“Eggplant Awesome Explosion” is the name Samir has enthusiastically given this dish and, all modesty cast aside, I can’t say the title is misplaced. After eating eggplant out at chinese and thai restaurants I wanted to recreate a similar meal at home and this is what I came up with. It’s extremely tasty and easy to make. Give it a try! I highly recommend watching episodes of Star Trek The Next Generation while cooking. There’s nothing like seeing Captain Picard get it on with Vash in a cave or start macking on Commander Daren in the astrometrics lab to add some real heat to the kitchen. Oh, Patrick Stewart, please come sit at my table and I will make you finest damned cup of earl grey you’ve ever had before bewitching you with my intellectual charm and stately beauty. And then, my husband will come home. And maybe we will have a dance party to this gem of a remix:
When our three minutes of electronic space trekking are up, there’s always this to fall back on. MESMERIZING.
And, of course, who could resist imagining what would happen if Skrillex loved Star Trek as much as I do:
So. About that eggplant. Here’s how to make it.
what you’ll need:
- 1 large regular purple eggplant, or 2-3 long japanese purple eggplants
- 4 cloves garlic
- 1 ginger garlic cube
- 2 tbl. grapeseed oil or coconut oil
- ½ tsp. dhana jeera (combination of ground cumin and coriander powder. If you don’t have this, just do ¼ tsp of each cumin and coriander)
- ¼ tsp. – ½ tsp. of red chili powder (I do ¼ but if you really want some heat go with ½)
- 3 tbl. soy or tamari sauce
- 2 – 3 tbls. corn starch
- 1 tbl. agave nectar
- 2 tbl. ume plum vinegar
- thai (also called cinnamon) basil – one large handful or bunch
- filtered water
what you do:
Cut the eggplant up into odd, incongruent shapes rather than cubes. This is supposed to help the eggplant from getting stuck on one side and thus cooking unevenly. I’m not sure how much validity there is to this so I say do whatever you want! Express yourself. Put the eggplant into a wok or any pot/pan with a lid and add enough water to cover most of the eggplant. I’d say maybe an inch or two. It’s not precise because as long as you don’t chuck in a whole pint of agua the leftover will mix with the sauce and cook together.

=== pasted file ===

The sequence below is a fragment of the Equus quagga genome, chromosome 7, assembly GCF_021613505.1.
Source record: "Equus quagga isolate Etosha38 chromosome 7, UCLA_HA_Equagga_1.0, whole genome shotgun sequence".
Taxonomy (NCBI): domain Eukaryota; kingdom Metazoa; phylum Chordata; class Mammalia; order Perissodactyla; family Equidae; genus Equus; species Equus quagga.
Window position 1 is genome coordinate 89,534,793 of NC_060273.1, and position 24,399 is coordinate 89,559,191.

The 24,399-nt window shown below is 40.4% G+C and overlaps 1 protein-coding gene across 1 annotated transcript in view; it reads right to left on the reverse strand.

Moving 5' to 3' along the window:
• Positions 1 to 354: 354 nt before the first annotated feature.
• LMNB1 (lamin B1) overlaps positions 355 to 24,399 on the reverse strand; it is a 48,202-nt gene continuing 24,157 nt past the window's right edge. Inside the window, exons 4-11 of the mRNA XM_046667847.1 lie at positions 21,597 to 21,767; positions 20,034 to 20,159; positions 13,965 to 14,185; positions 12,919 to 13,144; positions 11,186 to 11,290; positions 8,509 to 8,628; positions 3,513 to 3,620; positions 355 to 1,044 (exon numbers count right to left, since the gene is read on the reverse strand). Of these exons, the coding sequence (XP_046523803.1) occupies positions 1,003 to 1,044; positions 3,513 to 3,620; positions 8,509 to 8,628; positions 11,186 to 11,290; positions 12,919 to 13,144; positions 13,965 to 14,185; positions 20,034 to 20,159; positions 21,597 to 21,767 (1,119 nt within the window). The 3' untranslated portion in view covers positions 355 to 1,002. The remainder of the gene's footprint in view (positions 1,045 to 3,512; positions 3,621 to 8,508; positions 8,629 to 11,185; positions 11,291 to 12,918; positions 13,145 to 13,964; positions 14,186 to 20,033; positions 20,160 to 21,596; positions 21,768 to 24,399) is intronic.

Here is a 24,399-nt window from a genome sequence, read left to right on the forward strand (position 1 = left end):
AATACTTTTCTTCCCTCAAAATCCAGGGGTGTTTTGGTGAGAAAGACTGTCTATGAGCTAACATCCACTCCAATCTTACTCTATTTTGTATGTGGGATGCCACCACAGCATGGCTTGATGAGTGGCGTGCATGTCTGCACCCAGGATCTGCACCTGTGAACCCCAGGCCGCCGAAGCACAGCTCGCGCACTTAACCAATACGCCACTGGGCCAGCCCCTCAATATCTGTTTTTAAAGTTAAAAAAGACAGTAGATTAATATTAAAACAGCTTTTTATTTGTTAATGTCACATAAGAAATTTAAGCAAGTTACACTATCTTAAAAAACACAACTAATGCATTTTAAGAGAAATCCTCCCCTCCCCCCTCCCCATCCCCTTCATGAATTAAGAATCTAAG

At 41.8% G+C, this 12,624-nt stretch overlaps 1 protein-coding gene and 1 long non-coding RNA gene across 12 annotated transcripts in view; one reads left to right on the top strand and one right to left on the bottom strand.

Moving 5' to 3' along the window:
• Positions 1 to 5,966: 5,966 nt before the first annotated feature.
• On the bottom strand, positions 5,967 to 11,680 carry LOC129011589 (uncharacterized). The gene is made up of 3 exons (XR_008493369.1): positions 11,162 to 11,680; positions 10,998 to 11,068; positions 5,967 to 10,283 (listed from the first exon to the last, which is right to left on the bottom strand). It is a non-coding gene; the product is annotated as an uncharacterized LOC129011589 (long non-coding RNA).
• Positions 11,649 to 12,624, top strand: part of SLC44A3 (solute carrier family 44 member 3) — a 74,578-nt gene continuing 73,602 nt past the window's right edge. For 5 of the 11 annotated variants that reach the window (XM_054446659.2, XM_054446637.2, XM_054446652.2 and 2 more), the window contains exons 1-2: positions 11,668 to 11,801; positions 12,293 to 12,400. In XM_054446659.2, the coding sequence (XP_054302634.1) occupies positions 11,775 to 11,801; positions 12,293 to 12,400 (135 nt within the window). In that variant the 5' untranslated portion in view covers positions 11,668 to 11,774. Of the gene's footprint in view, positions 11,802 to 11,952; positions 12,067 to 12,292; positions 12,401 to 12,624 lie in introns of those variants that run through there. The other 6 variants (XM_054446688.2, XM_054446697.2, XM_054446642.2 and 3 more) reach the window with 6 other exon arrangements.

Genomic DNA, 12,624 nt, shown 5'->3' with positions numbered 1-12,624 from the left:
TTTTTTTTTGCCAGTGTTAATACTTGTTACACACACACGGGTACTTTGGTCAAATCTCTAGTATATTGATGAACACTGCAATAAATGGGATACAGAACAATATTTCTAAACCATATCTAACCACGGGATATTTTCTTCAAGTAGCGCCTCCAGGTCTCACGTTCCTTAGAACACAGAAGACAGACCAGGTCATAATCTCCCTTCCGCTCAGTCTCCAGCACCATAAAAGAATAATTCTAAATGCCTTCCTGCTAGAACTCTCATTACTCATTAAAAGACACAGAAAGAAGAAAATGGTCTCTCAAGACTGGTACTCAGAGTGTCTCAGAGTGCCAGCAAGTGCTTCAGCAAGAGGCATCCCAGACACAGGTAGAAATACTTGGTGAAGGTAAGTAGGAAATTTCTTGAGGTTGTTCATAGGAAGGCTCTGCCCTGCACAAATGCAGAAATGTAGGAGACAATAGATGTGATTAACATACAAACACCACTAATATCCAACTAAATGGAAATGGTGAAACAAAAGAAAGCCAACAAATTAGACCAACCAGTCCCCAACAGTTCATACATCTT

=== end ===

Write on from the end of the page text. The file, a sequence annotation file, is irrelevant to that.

Cover the eggplant and turn the heat on medium-high. You are basically steaming the eggplant. You eventually want it to turn white and become tender.
Once the water gets hot and starts to bubble a little you can turn the heat down to low. Leave the eggplant to cook while you make the sauce. It’s pretty low maintenance but you might want to stir it every so often.
Onto the sauce. In a small pan put in 2 tbl. oil. I recently used coconut oil with this recipe and will continue to do so in the future, however, if you don’t have coconut oil or don’t like the slightest hint of coconut flavor, go with grapeseed. I, and probably everyone else in America, usually use olive oil in my recipes, however, olive oil is really a horrible cooking oil. It’s not designed for high heat. Grapeseed oil and coconut oil are excellent for high heat and coconut oil in particular has many fantastic health benefits. Chop or mince the garlic cloves and at them to the oil. Add the ginger garlic cube and sautee for a minute. Then add the agave nectar, soy or tamari sauce ( I use Nama Shoyu, an unfermented soy sauce because I love the bold flavor) and the plum vinegar. I have tried other vinegars with this recipe and they just don’t recreate the same distinctive flavor. If you’re having trouble finding it, check Whole Foods.
Add in 1/4 cup of filtered water and bring to a low boil. Turn down the heat to low. Keep uncovered. You want it to simmer for about 6 minutes or so, while the eggplant finishes cooking.
Your eggplant should look something like this– still solid enough to stay together but tender and white so it melts in your mouth. Can you see the left over water in the first picture? That’s fine, it will cook into the sauce.
Now you want to take the sauce and poor it into the wok with the eggplant and remaining water. Add in your spices, the red chili powder and the dhana jeera. Stir everything together. Keep the burner on a low to medium heat. Let it cook uncovered for 1-2 minutes.
The above photo is what it looked like when I added the garlic sauce and spices.
Now you want to thicken the sauce and make everything stick together in delicious, starchy, harmony. Add the 2 tbl. spoons of organic corn starch and stir in thoroughly. The sauce will begin to thicken. If you need to, add a little more. Just make sure you mix it in well or you might chomp down on a gooey ball of corn starch. It tends to clump on your mixing spoon, so you might want to wash that utensil before you serve the eggplant.
Now that the sauce is thickened add in the thai basil. The thai basil is the star of this dish so DON’T SKIMP! Don’t use the stems, but throw the whole leaves in there. I have a huge thai basil plant in my back yard but if you’re not growing it look for it at the Asian grocery or a speciality store like Whole Foods. It will be easier to find, and cheaper, at an Asian store. Fold it into the eggplant so that it has a chance to get some heat and wilt.
It’s done! Remove from heat and serve over your choice of rice. We mostly use basmati around here but any kind will be just fine. Feel free to salivate.